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The darknet – a wild west for fake coronavirus ‘cures ‘? The truth is more difficult (and regulated)
The coronavirus pandemic has spawned reports of unregulated health products and fake cures being obsessed about the dark web. These include black market PPE, illicit medications like the widely touted “miracle” drug chloroquine, and fake COVID-19 “cures” including blood supposedly from recovered coronavirus patients.
These dealings have once more focused public attention on this little-understood section of the internet. Nearly ten years since it started being used on a substantial scale, the dark web continues to be a lucrative safe haven for traders in a range of illegal goods and services, especially illicit drugs.
Black market trading on the dark web is carried out primarily through darknet marketplaces or cryptomarkets. They’re anonymised trading platforms that directly connect buyers and sellers of a range of illegal goods and services – much like legitimate trading websites such as eBay.
So how can darknet marketplaces work? And simply how much illegal trading of COVID-19-related products is happening via these online spaces?
Not just a free-for-all
There are now greater than a dozen darknet marketplaces in operation. Protected by powerful encryption technology, authorities all over the world have largely didn’t contain their growth. A steadily increasing proportion of illicit drug users around the globe report sourcing their drugs online. In Australia, we have one of many world’s highest concentrations of darknet drug vendors per capita.
Contrary to popular belief, cryptomarkets are not the “lawless spaces” they’re often presented as in the news. darkode market (dzprojectideas.club – https://dzprojectideas.club/index.php?page=user&action=pub_profile&id=3008972) prohibitions exist on all mainstream cryptomarkets. Universally prohibited goods and services include: hitman services, trafficked human organs and snuff movies.
Although cryptomarkets lie beyond your realm of state regulation, every one is initiated and maintained by a main administrator who, along side employees or associates, is in charge of the market’s security, dispute resolution between buyers and sellers, and the charging of commissions on transactions.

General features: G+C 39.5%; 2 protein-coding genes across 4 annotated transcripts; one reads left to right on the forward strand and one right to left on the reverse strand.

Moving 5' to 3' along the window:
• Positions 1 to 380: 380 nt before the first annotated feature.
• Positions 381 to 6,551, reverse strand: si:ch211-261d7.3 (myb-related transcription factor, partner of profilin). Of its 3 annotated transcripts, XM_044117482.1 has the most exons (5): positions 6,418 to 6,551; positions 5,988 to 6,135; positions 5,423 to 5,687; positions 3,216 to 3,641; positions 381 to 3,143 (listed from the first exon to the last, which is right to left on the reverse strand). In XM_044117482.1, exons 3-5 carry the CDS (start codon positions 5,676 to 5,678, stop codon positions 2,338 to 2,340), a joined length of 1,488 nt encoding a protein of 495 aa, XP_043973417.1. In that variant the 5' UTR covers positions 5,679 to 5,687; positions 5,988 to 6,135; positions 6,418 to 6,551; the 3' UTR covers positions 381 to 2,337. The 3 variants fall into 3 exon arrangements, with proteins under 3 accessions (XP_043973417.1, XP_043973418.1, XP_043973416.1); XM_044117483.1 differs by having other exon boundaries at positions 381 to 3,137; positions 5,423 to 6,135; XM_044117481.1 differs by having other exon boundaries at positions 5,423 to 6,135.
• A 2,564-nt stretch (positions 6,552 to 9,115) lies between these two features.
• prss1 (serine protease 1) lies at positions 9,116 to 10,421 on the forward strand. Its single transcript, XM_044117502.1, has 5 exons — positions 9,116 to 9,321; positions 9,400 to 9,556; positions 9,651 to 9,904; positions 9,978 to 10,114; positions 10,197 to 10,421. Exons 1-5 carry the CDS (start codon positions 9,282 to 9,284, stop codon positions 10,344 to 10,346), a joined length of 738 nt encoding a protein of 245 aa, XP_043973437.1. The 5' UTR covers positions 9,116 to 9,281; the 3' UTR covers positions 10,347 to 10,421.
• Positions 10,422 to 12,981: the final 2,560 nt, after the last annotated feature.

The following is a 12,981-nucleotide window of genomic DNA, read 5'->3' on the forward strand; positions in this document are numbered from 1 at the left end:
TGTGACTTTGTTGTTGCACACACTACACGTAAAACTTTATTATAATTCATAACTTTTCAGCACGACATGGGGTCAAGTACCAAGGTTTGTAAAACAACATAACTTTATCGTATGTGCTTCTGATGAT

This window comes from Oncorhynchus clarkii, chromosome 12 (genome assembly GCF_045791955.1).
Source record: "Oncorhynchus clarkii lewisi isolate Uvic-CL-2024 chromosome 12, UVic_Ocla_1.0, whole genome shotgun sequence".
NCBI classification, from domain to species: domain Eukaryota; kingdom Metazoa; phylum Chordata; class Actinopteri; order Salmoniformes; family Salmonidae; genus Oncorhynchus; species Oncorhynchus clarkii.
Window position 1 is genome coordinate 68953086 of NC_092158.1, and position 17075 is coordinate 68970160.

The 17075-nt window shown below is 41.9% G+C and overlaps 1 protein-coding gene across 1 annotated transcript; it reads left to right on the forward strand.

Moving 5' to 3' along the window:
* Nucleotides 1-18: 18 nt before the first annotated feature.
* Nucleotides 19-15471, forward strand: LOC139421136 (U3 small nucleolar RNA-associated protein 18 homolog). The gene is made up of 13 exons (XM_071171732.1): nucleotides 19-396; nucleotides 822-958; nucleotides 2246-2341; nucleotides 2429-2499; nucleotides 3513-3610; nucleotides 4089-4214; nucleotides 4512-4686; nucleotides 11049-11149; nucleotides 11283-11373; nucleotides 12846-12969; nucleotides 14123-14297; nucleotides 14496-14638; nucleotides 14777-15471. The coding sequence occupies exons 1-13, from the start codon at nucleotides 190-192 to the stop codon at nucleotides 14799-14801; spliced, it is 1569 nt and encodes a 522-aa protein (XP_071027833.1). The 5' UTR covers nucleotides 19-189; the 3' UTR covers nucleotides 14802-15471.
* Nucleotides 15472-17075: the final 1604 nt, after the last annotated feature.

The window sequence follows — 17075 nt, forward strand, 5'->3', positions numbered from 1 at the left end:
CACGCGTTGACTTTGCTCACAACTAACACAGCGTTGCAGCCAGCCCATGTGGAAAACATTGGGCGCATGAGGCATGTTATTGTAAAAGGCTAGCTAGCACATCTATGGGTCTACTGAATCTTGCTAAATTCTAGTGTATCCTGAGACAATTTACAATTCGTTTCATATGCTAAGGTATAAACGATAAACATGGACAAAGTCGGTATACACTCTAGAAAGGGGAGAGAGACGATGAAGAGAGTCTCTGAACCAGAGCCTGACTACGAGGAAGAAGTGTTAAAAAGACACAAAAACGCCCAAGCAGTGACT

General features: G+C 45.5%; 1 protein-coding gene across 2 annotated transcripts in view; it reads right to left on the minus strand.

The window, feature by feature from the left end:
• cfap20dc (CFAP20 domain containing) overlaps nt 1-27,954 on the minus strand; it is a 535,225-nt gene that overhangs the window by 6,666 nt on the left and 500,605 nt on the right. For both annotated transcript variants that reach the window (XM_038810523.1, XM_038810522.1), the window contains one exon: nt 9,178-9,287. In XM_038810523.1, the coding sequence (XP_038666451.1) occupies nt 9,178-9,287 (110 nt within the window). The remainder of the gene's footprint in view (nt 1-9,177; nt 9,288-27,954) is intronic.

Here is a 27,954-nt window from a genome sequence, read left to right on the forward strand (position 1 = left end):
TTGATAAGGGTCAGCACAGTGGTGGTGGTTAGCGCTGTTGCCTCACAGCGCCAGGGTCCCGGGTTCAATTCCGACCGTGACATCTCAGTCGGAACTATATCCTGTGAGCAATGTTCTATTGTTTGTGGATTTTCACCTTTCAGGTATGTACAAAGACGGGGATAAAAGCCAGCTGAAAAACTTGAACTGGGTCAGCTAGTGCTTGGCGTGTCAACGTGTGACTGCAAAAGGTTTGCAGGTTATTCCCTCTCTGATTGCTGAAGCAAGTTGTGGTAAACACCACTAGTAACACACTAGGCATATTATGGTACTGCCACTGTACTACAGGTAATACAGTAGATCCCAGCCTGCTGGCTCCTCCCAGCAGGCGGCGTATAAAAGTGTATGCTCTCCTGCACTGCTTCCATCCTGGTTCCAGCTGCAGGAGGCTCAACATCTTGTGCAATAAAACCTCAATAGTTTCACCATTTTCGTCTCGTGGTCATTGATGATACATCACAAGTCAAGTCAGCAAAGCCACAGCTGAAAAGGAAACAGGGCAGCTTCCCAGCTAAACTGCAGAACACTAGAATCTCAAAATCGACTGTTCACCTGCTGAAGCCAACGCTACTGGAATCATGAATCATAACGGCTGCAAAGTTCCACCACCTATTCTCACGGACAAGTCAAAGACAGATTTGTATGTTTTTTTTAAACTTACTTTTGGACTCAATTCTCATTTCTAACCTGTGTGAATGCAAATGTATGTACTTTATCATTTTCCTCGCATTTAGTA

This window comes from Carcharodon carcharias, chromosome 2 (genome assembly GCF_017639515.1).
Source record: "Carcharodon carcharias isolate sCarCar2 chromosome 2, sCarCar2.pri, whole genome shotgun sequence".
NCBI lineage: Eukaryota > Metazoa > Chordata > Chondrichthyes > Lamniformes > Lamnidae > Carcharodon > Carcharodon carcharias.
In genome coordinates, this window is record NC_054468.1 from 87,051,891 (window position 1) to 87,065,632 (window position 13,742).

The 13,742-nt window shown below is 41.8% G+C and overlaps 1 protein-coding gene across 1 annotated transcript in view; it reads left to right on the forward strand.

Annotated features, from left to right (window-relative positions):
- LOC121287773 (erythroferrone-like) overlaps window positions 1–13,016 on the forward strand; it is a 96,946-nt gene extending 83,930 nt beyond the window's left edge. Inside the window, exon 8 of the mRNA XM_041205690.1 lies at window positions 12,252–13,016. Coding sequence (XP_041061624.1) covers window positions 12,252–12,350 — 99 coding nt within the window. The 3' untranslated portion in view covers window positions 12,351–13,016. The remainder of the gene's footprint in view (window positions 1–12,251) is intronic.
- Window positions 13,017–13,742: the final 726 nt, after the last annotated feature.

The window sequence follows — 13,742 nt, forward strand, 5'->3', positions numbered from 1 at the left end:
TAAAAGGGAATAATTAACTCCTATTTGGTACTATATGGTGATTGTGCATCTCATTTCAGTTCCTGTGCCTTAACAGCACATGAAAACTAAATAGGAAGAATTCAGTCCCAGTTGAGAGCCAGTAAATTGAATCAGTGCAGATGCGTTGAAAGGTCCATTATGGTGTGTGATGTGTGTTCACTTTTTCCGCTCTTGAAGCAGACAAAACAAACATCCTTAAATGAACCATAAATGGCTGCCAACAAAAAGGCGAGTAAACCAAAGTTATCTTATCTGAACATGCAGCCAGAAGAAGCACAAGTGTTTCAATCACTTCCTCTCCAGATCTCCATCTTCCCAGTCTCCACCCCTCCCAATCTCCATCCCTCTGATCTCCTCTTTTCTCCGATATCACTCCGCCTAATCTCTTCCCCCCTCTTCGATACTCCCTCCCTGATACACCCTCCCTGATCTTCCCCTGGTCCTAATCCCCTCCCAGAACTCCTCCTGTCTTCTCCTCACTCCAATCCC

Administrators may also be ultimately accountable for determining exactly what do and can’t be sold on their cryptomarket. These decisions tend informed by:
the attitudes of the surrounding community comprising buyers and sellers
the extent of consumer demand and supply for many products
the revenues a niche site makes from commissions charged on transactions
and the perceived “heat” that may be attracted from law enforcement in the trading of particularly dangerous illegal goods and services.
Experts delve to the dark web
A report from the Australian National University published last week talks about several hundred coronavirus-related products available across a dozen cryptomarkets, including supposed vaccines and antidotes.
While the study confirms some unscrupulous dark web traders are indeed exploiting the pandemic and seeking to defraud naïve customers, this information should be contextualised with several important caveats.
Firstly, the number of dodgy covid-related products for sale on the dark web is relatively small. According to this research, they account fully for about 0.2% of most listed items. The overwhelming majority of products were those we’re already familiar with – particularly illicit drugs such as for instance cannabis and MDMA.
Also, while the research dedicated to products listed for sale, these are most likely listings for products that either do no exist or are listed with the specific intention to defraud a customer.
Thus, the particular sale of fake coronavirus “cures” on the dark web is likely minimal, at best.
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